Ashleigh Barty, the No.1-ranked WTA player for 114 consecutive weeks and counting, announced her retirement from tennis on Tuesday. The outgoing Australian is one month shy of her 26th birthday.
“It’s the first time I’ve actually said it out loud and, yeah, it’s hard to say,” an emotional Barty told former doubles partner Casey Dellacqua in an interview. “But I’m so happy, and I’m so ready.
“I don’t have the physical drive, the emotional want and everything it takes to challenge yourself at the very top of the level any more. I am spent.”
It’s extremely rare for a professional athlete in any sport to step away while at the very top of her game, but Barty leaves with a sterling set of credentials that will almost certainly land her in the International Tennis Hall of Fame. Barty won three major singles titles on three different surfaces – the 2019 French Open, the 2021 Wimbledon and, back in January, the Australian Open. In all, she collected 15 titles in singles and 12 in doubles – more than any other active player in that span.
Across all-levels of play, Barty produced a 305-102 record in singles and a 200-64 record in doubles, earning total career prize money of $23,829,071.
Barty’s current reign as No.1 is the fourth-longest streak in the history of the Hologic WTA Tour, behind Steffi Graf (186 weeks), Serena Williams (186) and Martina Navratilova (156). Her 121 total weeks are No.7 all time.
“I know how much work it takes to bring the best out of yourself,” Barty said. “I’ve said it to my team multiple times – `I just don’t have that in me anymore.’ Physically, I have nothing more to give. I’ve given absolutely everything I have to this beautiful sport of tennis, and I’m really happy with that.
“For me, that is my success.”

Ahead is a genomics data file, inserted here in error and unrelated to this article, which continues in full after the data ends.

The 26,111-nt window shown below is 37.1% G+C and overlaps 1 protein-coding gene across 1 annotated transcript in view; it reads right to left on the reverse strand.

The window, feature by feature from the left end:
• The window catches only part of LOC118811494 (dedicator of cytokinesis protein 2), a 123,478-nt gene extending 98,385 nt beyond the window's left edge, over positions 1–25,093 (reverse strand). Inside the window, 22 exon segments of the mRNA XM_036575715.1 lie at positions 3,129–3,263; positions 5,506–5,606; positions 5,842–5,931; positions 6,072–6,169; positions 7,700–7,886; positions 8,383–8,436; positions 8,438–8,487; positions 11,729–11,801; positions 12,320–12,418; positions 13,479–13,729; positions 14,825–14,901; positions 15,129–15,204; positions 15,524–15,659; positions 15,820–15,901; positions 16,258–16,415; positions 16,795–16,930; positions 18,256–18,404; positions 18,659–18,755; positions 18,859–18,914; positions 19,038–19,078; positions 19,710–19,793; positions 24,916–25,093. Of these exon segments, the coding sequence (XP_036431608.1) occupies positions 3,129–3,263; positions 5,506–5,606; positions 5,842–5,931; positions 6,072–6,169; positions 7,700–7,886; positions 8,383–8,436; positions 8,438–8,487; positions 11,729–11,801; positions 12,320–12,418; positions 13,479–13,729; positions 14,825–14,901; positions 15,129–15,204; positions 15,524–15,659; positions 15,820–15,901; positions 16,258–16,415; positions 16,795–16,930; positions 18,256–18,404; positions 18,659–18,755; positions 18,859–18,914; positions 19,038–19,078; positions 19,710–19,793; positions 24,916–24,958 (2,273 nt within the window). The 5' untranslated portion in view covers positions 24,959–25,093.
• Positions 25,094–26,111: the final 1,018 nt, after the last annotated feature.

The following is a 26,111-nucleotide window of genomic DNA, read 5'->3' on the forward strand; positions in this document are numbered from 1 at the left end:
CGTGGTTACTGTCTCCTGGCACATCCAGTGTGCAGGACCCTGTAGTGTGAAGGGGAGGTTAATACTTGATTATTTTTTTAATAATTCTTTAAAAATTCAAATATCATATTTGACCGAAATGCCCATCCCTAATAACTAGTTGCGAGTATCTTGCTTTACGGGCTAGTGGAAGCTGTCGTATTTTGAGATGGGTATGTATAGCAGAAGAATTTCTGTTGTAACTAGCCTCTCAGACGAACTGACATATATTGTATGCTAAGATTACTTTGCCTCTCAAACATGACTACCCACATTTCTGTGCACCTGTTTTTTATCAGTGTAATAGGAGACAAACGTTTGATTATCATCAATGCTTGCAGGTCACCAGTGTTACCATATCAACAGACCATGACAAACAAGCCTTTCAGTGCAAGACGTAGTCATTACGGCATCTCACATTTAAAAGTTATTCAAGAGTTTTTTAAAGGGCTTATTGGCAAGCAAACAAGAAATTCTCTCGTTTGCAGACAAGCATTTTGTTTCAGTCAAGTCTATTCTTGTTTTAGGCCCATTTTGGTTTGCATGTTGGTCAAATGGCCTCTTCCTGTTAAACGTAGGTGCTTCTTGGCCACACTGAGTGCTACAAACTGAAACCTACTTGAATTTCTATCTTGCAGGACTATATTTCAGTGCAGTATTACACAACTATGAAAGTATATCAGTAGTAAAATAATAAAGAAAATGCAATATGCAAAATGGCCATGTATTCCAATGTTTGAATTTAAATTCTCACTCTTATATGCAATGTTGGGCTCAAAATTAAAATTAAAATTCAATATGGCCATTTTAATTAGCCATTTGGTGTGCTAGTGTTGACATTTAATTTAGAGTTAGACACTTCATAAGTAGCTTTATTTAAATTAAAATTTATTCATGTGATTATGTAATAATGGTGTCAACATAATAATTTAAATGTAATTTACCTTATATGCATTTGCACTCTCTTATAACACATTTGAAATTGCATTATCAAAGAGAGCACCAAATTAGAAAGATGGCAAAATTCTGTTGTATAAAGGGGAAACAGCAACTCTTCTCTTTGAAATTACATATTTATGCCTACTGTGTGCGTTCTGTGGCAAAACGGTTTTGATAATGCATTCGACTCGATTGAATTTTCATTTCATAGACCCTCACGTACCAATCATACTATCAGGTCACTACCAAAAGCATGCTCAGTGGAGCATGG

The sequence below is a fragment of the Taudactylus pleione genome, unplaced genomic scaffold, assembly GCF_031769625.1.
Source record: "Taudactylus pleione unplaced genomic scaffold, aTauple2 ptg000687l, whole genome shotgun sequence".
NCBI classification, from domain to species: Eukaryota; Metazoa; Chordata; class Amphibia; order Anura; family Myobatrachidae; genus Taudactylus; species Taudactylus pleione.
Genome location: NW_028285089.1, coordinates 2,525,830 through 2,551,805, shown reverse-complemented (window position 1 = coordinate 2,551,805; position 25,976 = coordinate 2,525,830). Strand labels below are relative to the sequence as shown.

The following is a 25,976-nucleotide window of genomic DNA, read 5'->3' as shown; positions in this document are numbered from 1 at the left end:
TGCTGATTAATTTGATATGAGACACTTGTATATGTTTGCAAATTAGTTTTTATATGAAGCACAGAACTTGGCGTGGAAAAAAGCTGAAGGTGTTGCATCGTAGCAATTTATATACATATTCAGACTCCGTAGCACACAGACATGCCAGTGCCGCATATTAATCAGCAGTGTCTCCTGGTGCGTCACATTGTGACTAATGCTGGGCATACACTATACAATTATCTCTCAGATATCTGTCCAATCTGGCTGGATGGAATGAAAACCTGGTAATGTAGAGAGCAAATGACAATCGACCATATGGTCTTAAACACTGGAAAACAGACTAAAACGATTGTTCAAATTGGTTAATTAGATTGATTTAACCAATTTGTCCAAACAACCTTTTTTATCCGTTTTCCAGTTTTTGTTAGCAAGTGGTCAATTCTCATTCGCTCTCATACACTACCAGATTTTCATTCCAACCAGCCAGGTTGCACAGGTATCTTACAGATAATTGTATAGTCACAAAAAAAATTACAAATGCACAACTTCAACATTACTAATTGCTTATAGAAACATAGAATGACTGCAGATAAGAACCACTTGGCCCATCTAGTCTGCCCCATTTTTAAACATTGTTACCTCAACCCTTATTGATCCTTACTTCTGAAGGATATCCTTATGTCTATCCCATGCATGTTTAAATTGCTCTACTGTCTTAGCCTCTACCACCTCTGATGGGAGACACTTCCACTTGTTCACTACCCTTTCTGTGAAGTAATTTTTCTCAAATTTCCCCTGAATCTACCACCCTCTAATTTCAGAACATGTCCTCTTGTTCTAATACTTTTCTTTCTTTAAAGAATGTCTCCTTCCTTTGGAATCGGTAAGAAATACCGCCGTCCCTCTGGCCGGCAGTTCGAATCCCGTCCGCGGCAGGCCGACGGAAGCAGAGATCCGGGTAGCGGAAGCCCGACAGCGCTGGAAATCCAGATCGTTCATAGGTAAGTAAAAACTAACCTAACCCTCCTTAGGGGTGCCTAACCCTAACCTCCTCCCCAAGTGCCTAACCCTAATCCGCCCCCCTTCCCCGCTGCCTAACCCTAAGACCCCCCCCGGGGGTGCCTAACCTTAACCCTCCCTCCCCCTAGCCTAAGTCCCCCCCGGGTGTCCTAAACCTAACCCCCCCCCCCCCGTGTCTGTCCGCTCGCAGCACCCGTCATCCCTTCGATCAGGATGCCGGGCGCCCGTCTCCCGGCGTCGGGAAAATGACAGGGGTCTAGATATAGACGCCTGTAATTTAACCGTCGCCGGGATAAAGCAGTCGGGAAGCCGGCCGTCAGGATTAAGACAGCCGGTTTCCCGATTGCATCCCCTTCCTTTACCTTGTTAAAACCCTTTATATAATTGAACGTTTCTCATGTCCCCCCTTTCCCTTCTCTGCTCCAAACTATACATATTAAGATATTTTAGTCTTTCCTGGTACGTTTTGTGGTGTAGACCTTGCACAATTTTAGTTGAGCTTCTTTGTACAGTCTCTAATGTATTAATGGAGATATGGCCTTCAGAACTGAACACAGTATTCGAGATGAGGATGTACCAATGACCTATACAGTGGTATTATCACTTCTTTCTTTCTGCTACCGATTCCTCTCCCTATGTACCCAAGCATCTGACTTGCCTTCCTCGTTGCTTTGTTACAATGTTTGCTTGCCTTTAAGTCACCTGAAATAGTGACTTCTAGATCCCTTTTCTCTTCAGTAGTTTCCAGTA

WTA Chairman & CEO Steve Simon said, “With her accomplishments at the Grand Slams, WTA Finals and reaching the pinnacle ranking of No.1 in the world, she has clearly established herself as one the great champions of the WTA.
“We wish Ash only the very best and know that she will continue to be a tremendous ambassador for the sport of tennis as she embarks on this new chapter of her life. We will miss her.”
Barty has always been unconventional with regard to her stellar career. She and Dellacqua had enormous success playing doubles, reaching the finals of the Australian Open, Wimbledon and the US Open in 2013. But one year later, ranked outside Top 200 in singles and No.40 in doubles, Barty – then only 18 – decided to take a break.
“It was too much too quickly for me, as I’ve been traveling from quite a young age,” she said at the time. “I wanted to experience life as a normal teenaged girl and have some normal experiences.”
Her 21-month sabbatical from tennis included a stint playing cricket with the Brisbane Heat of the Women’s Big Bash League. She returned in May 2016, playing a $50,000 ITF event in Eastbourne – winning three qualifying matches and three more in the main draw. One year later, she was ranked No. 88 and by the end of 2017 Barty was an established Top 20 player.
“I know I’ve done this before,” Barty said, laughing, “but in a very different feeling. I’m so grateful to everything that tennis has given me. It’s given me all of my dreams, plus more, but I know that the time is right now for me to step away and chase other dreams and to, yeah, put the rackets down.”